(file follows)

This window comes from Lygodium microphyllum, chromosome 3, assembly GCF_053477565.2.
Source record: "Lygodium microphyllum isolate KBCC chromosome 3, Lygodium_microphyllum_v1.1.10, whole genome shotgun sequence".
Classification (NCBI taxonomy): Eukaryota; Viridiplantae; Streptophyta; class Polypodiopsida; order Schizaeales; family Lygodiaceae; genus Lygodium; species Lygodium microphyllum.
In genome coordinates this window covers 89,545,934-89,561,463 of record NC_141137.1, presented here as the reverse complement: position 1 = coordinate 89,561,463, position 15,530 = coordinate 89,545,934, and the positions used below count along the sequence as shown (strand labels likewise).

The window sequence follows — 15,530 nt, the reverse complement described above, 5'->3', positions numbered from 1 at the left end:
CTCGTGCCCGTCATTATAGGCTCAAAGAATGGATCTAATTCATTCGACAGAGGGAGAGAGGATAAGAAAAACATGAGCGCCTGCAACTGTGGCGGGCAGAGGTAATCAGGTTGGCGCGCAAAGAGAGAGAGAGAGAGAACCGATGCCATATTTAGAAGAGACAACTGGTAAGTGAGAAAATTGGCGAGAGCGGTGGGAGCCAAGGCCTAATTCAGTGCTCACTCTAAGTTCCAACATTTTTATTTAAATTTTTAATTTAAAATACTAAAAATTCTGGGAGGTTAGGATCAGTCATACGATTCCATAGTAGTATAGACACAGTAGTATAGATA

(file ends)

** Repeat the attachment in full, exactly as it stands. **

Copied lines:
This window comes from Lygodium microphyllum, chromosome 3, assembly GCF_053477565.2.
Source record: "Lygodium microphyllum isolate KBCC chromosome 3, Lygodium_microphyllum_v1.1.10, whole genome shotgun sequence".
Classification (NCBI taxonomy): Eukaryota; Viridiplantae; Streptophyta; class Polypodiopsida; order Schizaeales; family Lygodiaceae; genus Lygodium; species Lygodium microphyllum.
In genome coordinates this window covers 89,545,934-89,561,463 of record NC_141137.1, presented here as the reverse complement: position 1 = coordinate 89,561,463, position 15,530 = coordinate 89,545,934, and the positions used below count along the sequence as shown (strand labels likewise).

The window sequence follows — 15,530 nt, the reverse complement described above, 5'->3', positions numbered from 1 at the left end:
CTCGTGCCCGTCATTATAGGCTCAAAGAATGGATCTAATTCATTCGACAGAGGGAGAGAGGATAAGAAAAACATGAGCGCCTGCAACTGTGGCGGGCAGAGGTAATCAGGTTGGCGCGCAAAGAGAGAGAGAGAGAGAACCGATGCCATATTTAGAAGAGACAACTGGTAAGTGAGAAAATTGGCGAGAGCGGTGGGAGCCAAGGCCTAATTCAGTGCTCACTCTAAGTTCCAACATTTTTATTTAAATTTTTAATTTAAAATACTAAAAATTCTGGGAGGTTAGGATCAGTCATACGATTCCATAGTAGTATAGACACAGTAGTATAGATA